You’re pressing on up a hill, but it’s getting steeper so you shift into your last remaining gear. Suddenly things get a whole lot harder and you grind to a sudden halt. Falling off is optional at this point. You know what’s happened without even looking. The chain has shifted off the top of the rear cassette and is jammed between the cassette and rear wheel spokes. It may be time to look into bicycle spoke replacement at this point – it certainly was for me, hence this article.
I’m going to take you through the process I followed to fix my crunched spokes. This article doesn’t just apply to spoke damage from chain over shift: it’ll also apply if you’ve actually got a broken spoke.
My wheel building experience
I’ll tell you a little bit about my bicycle wheel building experience at this point. I’ve built 3 sets of bicycle wheels, the set being worked on in this article were the first. I’m pleased to report that they’ve covered many miles without fault before this minor indiscretion with the chain. They have never needed adjustment or maintenance work since being built, nor have the other wheels I’ve built. I mention this not as a brag, but to let you know that while I’m not an expert level wheel builder, I do have some relevant experience!
I learnt almost everything I needed to work on wheels from an excellent book called WheelPro. I can highly recommend this book if you’d like to learn how to build your own wheels, as it helped me build 3 sets of wheels and I’m sure it will continue to help me build many more.
Assessing the damage – is bicycle spoke replacement actually needed?
The first thing I did was assess the damage and decide whether the spokes needed replacing at all. There is an argument for just carrying on riding the bike and seeing what happens. However I decided that if the spokes were to break, this would almost certainly happen at the most awkward time and place possible so I opted to replace mine straight away. I had damage on multiple spokes, some worse than others, but I decided as I was having to replace more than one anyway I may as well replace all those with any amount of damage.
Equipment for bicycle spoke replacement
Here’s a list of the equipment I used for this job. I’m was fortunate to have most of it on hand already, having built bicycle wheels in the past.
- Wheel truing stand. I built this using some OSB board I had lying around in the garage and plans from the WheelPro book described above.
- Spoke key. My wheels had Sapim Race spokes and nipples so I needed a 3.3mm spoke wrench.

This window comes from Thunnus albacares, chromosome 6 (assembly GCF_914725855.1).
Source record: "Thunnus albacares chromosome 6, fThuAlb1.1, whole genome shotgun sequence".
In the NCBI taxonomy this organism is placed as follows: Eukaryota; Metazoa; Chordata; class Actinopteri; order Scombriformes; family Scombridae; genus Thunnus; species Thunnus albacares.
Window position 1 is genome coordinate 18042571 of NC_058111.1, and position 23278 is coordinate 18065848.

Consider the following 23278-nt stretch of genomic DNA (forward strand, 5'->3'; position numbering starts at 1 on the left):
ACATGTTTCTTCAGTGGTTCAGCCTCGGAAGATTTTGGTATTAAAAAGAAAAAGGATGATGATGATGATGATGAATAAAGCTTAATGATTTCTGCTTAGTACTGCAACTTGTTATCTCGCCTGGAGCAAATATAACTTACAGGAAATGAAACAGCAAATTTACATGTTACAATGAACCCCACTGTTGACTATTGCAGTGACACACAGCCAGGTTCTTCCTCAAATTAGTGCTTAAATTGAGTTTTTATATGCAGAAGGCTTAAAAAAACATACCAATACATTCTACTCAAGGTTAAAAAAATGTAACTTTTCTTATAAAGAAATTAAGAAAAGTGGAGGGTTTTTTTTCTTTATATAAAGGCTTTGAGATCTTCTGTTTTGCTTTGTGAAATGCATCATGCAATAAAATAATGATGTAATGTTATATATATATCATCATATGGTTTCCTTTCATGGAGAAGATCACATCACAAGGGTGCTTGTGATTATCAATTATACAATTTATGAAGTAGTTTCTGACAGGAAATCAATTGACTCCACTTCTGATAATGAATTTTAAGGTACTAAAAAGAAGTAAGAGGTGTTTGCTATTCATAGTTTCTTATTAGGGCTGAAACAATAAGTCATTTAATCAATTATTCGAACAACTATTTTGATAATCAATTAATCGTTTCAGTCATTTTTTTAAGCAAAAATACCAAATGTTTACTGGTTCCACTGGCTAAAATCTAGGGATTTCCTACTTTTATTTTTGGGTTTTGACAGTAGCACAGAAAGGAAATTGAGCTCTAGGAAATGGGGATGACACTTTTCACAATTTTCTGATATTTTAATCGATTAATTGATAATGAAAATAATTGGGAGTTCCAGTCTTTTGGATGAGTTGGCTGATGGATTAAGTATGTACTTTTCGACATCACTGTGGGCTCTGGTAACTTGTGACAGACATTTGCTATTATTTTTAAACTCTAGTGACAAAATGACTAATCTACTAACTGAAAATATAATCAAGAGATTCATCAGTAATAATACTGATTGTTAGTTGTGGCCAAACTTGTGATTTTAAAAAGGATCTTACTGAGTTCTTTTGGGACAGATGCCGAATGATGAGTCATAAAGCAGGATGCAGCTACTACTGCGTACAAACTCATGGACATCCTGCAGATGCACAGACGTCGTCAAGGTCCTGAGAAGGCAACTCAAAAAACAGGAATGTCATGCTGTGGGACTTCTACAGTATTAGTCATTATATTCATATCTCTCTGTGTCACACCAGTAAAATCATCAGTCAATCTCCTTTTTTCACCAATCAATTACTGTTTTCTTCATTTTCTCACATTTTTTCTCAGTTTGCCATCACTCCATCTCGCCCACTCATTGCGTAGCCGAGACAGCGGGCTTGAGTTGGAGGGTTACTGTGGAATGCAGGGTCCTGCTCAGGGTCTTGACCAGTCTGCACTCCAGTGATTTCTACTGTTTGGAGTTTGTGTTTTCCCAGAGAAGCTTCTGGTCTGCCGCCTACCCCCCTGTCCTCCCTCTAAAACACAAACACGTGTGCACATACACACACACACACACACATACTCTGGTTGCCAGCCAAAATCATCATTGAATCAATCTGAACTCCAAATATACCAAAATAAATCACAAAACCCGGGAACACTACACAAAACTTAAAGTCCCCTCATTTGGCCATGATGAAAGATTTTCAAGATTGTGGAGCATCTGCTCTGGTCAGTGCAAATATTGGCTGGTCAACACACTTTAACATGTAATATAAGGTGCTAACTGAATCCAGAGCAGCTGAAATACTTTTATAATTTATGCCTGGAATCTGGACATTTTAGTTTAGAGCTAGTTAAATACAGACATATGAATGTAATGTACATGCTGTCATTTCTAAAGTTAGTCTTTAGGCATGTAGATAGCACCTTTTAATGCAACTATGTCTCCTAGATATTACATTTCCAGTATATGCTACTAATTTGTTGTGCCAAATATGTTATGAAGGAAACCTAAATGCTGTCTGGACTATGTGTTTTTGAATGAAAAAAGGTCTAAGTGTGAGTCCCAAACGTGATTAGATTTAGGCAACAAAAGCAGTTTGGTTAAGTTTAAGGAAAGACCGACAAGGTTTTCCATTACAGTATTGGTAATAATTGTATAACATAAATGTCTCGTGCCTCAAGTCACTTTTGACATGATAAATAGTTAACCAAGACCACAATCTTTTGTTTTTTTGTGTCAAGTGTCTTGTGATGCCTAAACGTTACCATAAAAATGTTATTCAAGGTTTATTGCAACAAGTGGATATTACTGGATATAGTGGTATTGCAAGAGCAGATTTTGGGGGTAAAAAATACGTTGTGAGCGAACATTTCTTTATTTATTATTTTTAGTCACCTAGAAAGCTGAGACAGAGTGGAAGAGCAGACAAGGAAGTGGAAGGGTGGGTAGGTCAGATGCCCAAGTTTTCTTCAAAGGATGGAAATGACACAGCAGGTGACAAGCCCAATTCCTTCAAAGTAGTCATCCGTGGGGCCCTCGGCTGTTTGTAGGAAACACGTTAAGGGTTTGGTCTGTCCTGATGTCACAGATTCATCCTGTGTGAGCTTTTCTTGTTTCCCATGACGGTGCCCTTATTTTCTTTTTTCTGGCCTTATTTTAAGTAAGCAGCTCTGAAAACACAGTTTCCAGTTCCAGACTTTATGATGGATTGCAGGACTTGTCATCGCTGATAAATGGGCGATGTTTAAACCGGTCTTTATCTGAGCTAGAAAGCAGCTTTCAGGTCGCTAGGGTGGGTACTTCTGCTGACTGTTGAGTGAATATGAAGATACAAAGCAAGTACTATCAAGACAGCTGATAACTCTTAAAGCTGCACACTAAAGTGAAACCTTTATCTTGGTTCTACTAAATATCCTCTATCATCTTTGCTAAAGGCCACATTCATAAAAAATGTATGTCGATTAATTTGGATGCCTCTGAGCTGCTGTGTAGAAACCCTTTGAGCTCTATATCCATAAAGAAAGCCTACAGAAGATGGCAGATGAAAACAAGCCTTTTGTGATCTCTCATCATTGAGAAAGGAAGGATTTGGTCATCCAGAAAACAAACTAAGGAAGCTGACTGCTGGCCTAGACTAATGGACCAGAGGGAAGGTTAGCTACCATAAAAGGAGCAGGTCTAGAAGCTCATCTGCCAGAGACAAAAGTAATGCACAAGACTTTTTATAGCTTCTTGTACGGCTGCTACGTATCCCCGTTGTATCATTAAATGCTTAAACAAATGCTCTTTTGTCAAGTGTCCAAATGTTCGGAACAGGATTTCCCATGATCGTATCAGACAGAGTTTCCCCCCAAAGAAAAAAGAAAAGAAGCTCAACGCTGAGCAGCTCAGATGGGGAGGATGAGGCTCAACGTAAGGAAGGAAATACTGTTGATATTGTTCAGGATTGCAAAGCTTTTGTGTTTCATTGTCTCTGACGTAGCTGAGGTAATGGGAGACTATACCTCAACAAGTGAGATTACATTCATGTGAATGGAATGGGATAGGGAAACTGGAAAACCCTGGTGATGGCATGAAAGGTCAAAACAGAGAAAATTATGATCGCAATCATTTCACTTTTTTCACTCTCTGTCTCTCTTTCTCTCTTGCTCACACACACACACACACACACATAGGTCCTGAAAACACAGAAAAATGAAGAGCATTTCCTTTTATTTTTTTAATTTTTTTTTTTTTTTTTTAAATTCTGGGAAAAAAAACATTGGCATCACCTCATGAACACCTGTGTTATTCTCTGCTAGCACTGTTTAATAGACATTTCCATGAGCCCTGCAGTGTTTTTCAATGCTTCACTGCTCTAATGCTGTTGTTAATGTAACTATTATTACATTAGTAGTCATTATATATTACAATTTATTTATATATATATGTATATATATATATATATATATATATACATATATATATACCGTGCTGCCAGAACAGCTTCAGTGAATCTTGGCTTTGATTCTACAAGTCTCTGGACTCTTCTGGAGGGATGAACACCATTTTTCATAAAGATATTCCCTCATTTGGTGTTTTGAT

- Masking tape. Any tape will do, it’s for making small flags on the spokes to check whether they are twisting.
- Wheel dish gauge. I made mine from some thin plywood, a metal rod with a 90 degree bend at one end, and some cable ties. See below for a picture.
- Spoke tension gauge. This probably isn’t essential if you’re starting with a wheel you trust and know to be good with the exception of the damaged spokes. I bought this when I was building my first set of wheels from scratch because I was concerned about over tightening the spokes as I had no past experience. It has served me well.
Preparing the wheel for spoke replacement
The wheel I was working on was a tubeless setup so the first step was to remove the tyre and the sealant. I had originally planned to remove the tubeless tape and redo it but having inspected it I decided it was in good shape and left it in place. This is the much simpler and less messy option. I wasn’t sure whether I was going to be able to manage loosening and tightening the spoke nipples with the tape in place but it turned out just fine.
With the wheel ready for work I wanted to know so whether it was straight and true before starting. There are three main parameters of interest here:
- Radial trueness – is the wheel a circle.
- Lateral trueness – does it wobble from side to side.
- Dish – is it centred in the frame.
I checked the dish first as this is done with the wheel out of the truing stand. The dish was fine so I put the wheel in the truing stand and gave it a spin. The radial trueness was good but predictably the lateral trueness less so. I decided I wanted to get the wheel back to being as true as possible before dismantling it, so I knew I was starting with a good wheel. I made some adjustments to the damaged spokes to sort out the lateral trueness.
Time to start the bicycle spoke replacement process
Clearly you’ll need some new spokes first! Before ordering new spokes you’ll need to know so the length of spoke you require. This is measured as shown in the picture below.
I was fortunate that I still had the build sheet from when I built the wheels, so I knew exactly the spoke length required. If you don’t have this you’ll need to remove a spoke and measure it. If it’s too bent to lie flat for measuring you may need to remove a good spoke. Bear in mind that it may have stretched slightly, although probably not enough to have a big impact on your measurement.